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June 5, 2014

Percival Lowell using the telescope in 1914 (left), and a more modern viewPercival Lowell using the telescope in 1914 (left), and a more modern view [Lowell Observatory (2)]

One hundred eighteen years ago, a team of draft horses labored up a hill west of Flagstaff, Arizona. Their cargo was a 32-foot steel telescope tube commissioned by astronomer Percival Lowell. The telescope was built by the Massachusetts firm of Alvan Clark and Sons, builders of the day’s finest refracting telescopes, which use glass lenses to gather and focus starlight.

The lens for Lowell’s new telescope measured a respectable 24 inches across. With it, Lowell would continue his lifelong search for intelligent life on Mars. Later, other astronomers used it to gather the first evidence of the expanding universe, and to map the Moon for NASA. Apollo astronauts peered through it to see where they would someday leave their footprints.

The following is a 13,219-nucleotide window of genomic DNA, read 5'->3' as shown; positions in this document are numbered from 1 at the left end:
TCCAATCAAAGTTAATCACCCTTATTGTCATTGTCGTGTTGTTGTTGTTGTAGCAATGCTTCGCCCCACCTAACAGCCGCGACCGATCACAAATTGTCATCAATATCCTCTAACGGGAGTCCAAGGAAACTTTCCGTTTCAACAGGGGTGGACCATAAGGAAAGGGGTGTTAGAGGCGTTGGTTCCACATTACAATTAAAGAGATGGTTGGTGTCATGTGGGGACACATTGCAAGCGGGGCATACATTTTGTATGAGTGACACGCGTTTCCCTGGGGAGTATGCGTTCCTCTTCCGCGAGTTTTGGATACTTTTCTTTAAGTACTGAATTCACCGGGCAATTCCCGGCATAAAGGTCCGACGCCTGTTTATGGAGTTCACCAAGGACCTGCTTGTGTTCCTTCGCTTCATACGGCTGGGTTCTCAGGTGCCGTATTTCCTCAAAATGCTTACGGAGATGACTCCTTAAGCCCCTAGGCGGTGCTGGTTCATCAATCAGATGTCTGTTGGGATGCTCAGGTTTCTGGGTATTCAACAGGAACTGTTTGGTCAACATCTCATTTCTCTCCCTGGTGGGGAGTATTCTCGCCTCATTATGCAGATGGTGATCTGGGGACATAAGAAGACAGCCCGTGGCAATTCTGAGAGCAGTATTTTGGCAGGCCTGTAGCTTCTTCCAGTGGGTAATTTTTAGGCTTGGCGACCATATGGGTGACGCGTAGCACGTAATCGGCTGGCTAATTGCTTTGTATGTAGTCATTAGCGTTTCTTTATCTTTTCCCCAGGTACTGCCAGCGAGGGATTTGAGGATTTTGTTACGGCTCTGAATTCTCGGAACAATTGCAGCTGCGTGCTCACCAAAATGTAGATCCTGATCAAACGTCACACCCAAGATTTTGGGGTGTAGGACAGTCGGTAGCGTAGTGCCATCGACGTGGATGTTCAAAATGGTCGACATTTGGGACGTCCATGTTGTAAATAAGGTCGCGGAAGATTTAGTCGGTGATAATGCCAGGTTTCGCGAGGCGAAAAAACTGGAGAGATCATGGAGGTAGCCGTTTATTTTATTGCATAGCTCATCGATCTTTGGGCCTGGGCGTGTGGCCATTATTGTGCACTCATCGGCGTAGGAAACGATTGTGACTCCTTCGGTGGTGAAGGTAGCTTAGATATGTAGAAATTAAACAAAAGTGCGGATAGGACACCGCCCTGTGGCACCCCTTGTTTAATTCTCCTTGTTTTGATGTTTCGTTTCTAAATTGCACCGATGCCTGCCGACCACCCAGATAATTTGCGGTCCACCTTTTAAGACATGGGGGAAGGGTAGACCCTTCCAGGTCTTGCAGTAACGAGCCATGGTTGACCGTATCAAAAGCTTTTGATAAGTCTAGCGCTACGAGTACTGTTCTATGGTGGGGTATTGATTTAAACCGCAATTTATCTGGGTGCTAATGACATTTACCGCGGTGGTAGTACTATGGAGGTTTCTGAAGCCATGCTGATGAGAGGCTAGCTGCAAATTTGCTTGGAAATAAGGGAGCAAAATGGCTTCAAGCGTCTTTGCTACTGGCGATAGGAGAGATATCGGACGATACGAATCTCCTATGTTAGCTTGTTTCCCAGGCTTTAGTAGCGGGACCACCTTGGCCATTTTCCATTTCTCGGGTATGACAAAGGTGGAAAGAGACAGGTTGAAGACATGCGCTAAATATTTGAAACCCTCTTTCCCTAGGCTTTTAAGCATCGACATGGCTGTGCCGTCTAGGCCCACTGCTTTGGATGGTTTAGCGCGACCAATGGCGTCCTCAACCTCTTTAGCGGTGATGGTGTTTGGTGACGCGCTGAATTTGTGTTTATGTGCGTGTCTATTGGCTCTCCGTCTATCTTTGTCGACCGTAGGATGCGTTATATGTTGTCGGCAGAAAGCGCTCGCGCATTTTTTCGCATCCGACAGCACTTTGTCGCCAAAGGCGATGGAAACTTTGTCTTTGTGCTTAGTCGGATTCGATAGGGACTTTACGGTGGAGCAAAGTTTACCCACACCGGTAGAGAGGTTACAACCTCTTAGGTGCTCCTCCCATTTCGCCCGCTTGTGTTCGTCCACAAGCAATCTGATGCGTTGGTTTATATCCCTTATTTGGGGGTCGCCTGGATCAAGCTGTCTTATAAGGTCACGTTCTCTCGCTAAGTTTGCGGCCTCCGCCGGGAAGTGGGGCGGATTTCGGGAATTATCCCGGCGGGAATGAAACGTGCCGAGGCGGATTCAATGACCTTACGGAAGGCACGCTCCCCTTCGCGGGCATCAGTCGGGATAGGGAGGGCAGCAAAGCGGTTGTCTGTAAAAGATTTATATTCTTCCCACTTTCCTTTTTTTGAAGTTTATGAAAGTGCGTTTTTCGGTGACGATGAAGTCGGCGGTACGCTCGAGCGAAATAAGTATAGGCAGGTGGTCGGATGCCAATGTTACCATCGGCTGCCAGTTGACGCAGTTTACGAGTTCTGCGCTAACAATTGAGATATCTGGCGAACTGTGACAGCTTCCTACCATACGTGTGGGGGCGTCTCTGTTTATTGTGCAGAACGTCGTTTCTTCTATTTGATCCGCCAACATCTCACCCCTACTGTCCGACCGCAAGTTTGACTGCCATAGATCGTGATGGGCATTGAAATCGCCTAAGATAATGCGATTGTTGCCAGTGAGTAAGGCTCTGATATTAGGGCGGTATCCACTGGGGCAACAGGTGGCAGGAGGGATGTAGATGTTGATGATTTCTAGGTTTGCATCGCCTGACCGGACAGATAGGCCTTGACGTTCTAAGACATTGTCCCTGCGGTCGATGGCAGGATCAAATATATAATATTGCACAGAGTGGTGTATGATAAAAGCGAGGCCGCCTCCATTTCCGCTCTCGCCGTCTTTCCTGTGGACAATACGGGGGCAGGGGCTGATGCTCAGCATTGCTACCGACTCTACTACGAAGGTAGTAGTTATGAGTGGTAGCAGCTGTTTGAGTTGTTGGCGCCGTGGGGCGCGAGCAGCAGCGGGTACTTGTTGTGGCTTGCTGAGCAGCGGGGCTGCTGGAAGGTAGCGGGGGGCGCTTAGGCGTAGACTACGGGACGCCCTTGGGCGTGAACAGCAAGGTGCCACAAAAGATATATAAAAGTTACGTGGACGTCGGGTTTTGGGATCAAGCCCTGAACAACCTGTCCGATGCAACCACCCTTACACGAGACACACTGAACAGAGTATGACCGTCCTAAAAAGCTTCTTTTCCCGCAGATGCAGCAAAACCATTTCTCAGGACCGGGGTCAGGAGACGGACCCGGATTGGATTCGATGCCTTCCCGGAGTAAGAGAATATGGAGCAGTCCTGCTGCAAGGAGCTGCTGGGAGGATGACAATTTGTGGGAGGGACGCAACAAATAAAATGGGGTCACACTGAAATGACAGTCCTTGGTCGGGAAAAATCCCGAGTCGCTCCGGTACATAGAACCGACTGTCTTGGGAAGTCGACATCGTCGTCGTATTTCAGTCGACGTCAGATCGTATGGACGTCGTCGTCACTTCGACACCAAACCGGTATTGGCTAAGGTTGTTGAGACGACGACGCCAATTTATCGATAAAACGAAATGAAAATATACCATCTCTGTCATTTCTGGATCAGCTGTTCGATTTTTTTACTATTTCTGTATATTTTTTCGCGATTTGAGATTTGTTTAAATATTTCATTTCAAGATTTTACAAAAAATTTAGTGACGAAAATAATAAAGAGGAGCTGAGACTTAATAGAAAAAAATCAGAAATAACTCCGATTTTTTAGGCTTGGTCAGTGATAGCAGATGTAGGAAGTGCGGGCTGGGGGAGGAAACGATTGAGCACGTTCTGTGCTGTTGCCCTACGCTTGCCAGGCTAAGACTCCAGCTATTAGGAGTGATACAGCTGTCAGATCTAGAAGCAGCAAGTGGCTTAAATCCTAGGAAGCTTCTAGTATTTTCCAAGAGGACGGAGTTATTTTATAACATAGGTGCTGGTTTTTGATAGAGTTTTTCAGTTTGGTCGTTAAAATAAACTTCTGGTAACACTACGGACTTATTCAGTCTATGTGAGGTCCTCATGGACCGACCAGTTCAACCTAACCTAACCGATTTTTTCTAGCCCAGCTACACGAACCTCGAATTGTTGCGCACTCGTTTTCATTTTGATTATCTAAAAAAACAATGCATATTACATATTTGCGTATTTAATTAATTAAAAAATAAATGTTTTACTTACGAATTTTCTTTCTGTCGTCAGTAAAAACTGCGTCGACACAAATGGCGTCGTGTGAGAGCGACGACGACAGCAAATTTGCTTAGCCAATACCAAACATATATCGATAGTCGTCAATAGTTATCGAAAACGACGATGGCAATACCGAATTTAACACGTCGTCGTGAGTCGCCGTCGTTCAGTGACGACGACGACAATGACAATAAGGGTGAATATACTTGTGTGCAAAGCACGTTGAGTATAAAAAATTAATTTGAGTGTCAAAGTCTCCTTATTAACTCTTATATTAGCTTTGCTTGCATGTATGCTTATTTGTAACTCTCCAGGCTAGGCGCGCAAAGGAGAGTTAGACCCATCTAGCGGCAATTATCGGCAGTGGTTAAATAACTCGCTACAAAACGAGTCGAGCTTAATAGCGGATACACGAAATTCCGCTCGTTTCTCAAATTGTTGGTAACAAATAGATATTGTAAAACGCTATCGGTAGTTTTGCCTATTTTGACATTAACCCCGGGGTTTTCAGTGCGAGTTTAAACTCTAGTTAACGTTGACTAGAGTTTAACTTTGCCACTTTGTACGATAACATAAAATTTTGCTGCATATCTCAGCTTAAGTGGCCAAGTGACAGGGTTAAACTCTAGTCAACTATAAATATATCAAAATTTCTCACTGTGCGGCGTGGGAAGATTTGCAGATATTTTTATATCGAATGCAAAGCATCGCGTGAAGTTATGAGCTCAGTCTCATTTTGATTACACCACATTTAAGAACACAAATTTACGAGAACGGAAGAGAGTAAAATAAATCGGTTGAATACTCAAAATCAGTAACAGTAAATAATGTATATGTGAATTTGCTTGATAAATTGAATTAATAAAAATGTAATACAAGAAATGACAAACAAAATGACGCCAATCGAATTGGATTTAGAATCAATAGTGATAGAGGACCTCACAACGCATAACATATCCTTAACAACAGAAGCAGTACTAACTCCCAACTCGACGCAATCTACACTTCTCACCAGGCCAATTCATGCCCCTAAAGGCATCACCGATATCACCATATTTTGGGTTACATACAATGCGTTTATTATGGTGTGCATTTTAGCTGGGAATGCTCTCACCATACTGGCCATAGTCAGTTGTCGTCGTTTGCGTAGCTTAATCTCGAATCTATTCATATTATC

After more than a century of work, though, even a telescope wears out. So this year, Lowell Observatory is giving the Clark telescope a makeover. Its lenses are being cleaned, its focusing mechanisms adjusted, and its main bearings refurbished to safely support the six-ton telescope.

The Observatory is also rebuilding the wooden dome that protects the telescope from northern Arizona’s harsh winters and monsoon summers.

When the telescope returns to service next year, perhaps one of its subjects will be the star Phi 2 Orionis, which is 118 light years away. At that distance, the light captured by the refurbished Clark telescope will have begun its journey toward Earth when the telescope was brand new.

Script by Brian Sanders, Copyright 2014

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